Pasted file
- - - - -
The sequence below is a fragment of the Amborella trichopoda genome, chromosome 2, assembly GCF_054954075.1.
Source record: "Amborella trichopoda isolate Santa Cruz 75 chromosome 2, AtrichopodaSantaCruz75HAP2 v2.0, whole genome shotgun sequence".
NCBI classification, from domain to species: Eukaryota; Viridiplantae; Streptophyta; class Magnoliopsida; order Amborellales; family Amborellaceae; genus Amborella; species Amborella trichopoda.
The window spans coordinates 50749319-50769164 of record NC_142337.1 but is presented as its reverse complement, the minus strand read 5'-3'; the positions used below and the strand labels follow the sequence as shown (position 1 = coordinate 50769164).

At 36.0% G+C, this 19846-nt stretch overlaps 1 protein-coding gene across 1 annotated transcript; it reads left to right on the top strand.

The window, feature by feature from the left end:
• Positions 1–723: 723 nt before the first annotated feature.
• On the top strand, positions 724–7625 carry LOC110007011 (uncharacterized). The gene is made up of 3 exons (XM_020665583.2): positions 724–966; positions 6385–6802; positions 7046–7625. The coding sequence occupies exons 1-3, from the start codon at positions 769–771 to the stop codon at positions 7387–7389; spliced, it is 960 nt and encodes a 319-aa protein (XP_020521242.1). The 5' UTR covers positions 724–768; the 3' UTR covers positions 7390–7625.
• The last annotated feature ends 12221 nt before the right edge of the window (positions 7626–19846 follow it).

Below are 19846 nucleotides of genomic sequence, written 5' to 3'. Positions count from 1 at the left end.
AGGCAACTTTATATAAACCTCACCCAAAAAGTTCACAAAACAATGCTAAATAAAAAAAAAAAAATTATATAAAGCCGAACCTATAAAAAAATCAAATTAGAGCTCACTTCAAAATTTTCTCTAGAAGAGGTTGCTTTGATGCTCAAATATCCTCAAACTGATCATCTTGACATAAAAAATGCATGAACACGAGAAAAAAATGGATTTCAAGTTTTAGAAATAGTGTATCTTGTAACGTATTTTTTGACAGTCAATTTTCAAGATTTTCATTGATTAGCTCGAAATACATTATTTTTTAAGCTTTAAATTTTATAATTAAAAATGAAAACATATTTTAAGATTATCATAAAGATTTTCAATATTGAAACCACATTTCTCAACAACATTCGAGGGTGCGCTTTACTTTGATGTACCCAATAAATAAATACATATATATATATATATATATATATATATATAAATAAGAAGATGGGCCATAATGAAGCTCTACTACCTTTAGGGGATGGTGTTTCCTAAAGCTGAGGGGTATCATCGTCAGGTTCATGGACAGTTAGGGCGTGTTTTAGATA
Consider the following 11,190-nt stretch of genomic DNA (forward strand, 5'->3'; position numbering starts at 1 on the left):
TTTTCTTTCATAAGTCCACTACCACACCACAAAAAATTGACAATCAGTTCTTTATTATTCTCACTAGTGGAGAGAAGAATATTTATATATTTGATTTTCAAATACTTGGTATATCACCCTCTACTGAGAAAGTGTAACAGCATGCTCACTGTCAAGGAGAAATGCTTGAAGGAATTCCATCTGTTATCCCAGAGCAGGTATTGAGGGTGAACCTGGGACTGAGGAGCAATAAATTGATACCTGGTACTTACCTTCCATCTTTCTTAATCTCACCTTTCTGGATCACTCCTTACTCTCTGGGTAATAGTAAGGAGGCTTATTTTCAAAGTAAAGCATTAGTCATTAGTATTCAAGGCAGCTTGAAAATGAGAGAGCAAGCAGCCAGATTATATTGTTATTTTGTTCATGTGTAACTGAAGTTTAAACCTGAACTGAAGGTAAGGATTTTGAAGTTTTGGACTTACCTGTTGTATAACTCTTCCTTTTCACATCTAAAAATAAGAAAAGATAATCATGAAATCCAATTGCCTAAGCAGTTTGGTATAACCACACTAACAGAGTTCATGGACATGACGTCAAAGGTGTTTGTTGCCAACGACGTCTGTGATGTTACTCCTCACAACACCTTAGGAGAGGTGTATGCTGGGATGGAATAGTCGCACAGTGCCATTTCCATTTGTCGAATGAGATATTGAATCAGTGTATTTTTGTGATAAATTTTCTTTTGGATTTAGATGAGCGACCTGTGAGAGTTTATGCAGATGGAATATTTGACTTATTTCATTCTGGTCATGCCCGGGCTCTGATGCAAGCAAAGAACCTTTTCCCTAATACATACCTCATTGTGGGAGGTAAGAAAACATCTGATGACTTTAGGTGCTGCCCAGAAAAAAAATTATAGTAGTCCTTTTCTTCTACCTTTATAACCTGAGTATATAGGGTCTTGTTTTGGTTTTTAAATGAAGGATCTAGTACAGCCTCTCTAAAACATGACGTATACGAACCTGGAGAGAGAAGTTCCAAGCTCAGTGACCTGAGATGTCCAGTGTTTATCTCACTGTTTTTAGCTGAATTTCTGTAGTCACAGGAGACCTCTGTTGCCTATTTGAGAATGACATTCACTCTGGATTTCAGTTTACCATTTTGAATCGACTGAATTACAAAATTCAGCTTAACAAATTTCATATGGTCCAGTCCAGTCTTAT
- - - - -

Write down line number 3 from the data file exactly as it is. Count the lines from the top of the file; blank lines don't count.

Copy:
NCBI classification, from domain to species: Eukaryota; Viridiplantae; Streptophyta; class Magnoliopsida; order Amborellales; family Amborellaceae; genus Amborella; species Amborella trichopoda.